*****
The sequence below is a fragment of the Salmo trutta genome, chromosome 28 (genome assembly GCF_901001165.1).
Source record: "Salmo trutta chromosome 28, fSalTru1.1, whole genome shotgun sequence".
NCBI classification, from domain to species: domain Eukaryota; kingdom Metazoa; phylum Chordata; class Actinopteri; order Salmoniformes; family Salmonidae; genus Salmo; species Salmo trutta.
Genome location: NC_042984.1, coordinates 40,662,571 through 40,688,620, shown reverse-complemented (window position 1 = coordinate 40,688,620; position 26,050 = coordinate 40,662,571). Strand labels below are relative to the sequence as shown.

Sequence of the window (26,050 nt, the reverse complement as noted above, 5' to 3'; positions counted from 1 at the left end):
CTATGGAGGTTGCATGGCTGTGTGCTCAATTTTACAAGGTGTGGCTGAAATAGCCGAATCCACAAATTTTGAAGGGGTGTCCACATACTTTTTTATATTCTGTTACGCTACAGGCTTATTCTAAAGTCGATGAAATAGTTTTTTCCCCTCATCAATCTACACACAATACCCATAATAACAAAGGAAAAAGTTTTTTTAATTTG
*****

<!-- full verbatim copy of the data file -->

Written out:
The sequence below is a fragment of the Salmo trutta genome, chromosome 28 (genome assembly GCF_901001165.1).
Source record: "Salmo trutta chromosome 28, fSalTru1.1, whole genome shotgun sequence".
NCBI classification, from domain to species: domain Eukaryota; kingdom Metazoa; phylum Chordata; class Actinopteri; order Salmoniformes; family Salmonidae; genus Salmo; species Salmo trutta.
Genome location: NC_042984.1, coordinates 40,662,571 through 40,688,620, shown reverse-complemented (window position 1 = coordinate 40,688,620; position 26,050 = coordinate 40,662,571). Strand labels below are relative to the sequence as shown.

Sequence of the window (26,050 nt, the reverse complement as noted above, 5' to 3'; positions counted from 1 at the left end):
CTATGGAGGTTGCATGGCTGTGTGCTCAATTTTACAAGGTGTGGCTGAAATAGCCGAATCCACAAATTTTGAAGGGGTGTCCACATACTTTTTTATATTCTGTTACGCTACAGGCTTATTCTAAAGTCGATGAAATAGTTTTTTCCCCTCATCAATCTACACACAATACCCATAATAACAAAGGAAAAAGTTTTTTTAATTTG